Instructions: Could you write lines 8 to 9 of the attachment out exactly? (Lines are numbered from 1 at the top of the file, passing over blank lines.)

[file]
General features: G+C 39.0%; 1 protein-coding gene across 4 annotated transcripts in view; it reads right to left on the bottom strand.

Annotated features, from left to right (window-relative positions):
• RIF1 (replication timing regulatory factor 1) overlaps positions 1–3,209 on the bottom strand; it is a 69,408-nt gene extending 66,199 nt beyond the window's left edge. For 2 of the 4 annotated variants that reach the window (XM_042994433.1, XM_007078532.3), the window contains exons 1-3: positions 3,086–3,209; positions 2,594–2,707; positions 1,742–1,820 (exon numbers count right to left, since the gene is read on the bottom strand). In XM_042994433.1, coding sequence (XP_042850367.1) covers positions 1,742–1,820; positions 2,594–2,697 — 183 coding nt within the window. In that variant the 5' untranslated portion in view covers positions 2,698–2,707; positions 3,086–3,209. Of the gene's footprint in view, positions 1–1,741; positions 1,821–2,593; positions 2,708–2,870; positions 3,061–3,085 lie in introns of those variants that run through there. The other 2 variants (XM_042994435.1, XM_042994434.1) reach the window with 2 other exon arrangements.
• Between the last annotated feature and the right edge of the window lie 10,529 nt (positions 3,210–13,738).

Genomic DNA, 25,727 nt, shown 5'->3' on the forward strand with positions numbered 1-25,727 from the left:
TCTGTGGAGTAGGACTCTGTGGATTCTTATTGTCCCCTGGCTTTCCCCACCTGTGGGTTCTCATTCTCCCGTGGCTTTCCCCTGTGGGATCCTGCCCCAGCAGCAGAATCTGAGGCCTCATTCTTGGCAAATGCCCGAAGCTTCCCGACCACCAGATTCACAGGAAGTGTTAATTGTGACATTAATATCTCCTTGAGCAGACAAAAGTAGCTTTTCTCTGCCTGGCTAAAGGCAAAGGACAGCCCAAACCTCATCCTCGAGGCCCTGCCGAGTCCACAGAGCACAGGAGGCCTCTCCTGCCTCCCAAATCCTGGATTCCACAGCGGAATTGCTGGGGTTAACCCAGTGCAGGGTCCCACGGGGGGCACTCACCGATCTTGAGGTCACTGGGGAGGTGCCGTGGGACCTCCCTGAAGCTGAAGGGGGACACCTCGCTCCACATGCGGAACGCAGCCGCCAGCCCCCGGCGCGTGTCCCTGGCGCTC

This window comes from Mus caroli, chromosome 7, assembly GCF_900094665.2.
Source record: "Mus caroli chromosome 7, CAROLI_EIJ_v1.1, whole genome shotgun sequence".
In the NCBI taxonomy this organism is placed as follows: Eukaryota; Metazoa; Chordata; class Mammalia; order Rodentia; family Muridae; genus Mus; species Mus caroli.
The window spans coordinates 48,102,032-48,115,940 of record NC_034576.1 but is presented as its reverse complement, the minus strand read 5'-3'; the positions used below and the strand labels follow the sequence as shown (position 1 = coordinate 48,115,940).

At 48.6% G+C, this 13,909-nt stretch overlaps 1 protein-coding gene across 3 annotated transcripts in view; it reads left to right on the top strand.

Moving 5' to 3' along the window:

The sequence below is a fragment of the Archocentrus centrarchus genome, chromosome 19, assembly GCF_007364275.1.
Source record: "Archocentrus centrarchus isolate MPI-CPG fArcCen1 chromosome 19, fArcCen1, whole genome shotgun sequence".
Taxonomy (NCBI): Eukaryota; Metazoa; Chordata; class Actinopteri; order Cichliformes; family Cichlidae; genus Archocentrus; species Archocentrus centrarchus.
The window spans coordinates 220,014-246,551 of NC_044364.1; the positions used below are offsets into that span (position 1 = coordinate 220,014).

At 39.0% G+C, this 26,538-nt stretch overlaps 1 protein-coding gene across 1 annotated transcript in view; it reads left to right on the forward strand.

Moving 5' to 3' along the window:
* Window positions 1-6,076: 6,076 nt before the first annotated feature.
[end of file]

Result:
Source record: "Mus caroli chromosome 7, CAROLI_EIJ_v1.1, whole genome shotgun sequence".
In the NCBI taxonomy this organism is placed as follows: Eukaryota; Metazoa; Chordata; class Mammalia; order Rodentia; family Muridae; genus Mus; species Mus caroli.